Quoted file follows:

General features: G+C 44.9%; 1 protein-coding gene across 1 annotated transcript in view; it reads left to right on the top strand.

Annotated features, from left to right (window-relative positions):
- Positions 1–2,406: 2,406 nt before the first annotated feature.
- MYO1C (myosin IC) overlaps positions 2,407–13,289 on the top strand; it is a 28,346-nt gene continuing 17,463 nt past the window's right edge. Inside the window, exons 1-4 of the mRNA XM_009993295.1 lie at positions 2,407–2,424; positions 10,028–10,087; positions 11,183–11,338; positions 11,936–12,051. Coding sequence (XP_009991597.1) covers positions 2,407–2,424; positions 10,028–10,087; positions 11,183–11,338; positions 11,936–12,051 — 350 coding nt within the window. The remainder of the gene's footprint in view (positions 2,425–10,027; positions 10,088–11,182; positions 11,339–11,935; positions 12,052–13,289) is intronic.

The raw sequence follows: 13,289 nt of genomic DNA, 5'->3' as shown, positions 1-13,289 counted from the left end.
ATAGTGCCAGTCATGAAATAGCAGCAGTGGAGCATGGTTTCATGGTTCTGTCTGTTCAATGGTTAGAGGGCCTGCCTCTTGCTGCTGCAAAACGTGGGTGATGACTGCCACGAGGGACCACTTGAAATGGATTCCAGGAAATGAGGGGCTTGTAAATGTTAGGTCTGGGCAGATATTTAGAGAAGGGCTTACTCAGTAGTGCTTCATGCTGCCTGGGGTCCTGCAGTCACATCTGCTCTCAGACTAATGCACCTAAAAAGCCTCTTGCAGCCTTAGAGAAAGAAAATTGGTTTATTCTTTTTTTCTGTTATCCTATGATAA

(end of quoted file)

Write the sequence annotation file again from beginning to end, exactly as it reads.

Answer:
General features: G+C 44.9%; 1 protein-coding gene across 1 annotated transcript in view; it reads left to right on the top strand.

Annotated features, from left to right (window-relative positions):
- Positions 1–2,406: 2,406 nt before the first annotated feature.
- MYO1C (myosin IC) overlaps positions 2,407–13,289 on the top strand; it is a 28,346-nt gene continuing 17,463 nt past the window's right edge. Inside the window, exons 1-4 of the mRNA XM_009993295.1 lie at positions 2,407–2,424; positions 10,028–10,087; positions 11,183–11,338; positions 11,936–12,051. Coding sequence (XP_009991597.1) covers positions 2,407–2,424; positions 10,028–10,087; positions 11,183–11,338; positions 11,936–12,051 — 350 coding nt within the window. The remainder of the gene's footprint in view (positions 2,425–10,027; positions 10,088–11,182; positions 11,339–11,935; positions 12,052–13,289) is intronic.

The raw sequence follows: 13,289 nt of genomic DNA, 5'->3' as shown, positions 1-13,289 counted from the left end.
ATAGTGCCAGTCATGAAATAGCAGCAGTGGAGCATGGTTTCATGGTTCTGTCTGTTCAATGGTTAGAGGGCCTGCCTCTTGCTGCTGCAAAACGTGGGTGATGACTGCCACGAGGGACCACTTGAAATGGATTCCAGGAAATGAGGGGCTTGTAAATGTTAGGTCTGGGCAGATATTTAGAGAAGGGCTTACTCAGTAGTGCTTCATGCTGCCTGGGGTCCTGCAGTCACATCTGCTCTCAGACTAATGCACCTAAAAAGCCTCTTGCAGCCTTAGAGAAAGAAAATTGGTTTATTCTTTTTTTCTGTTATCCTATGATAA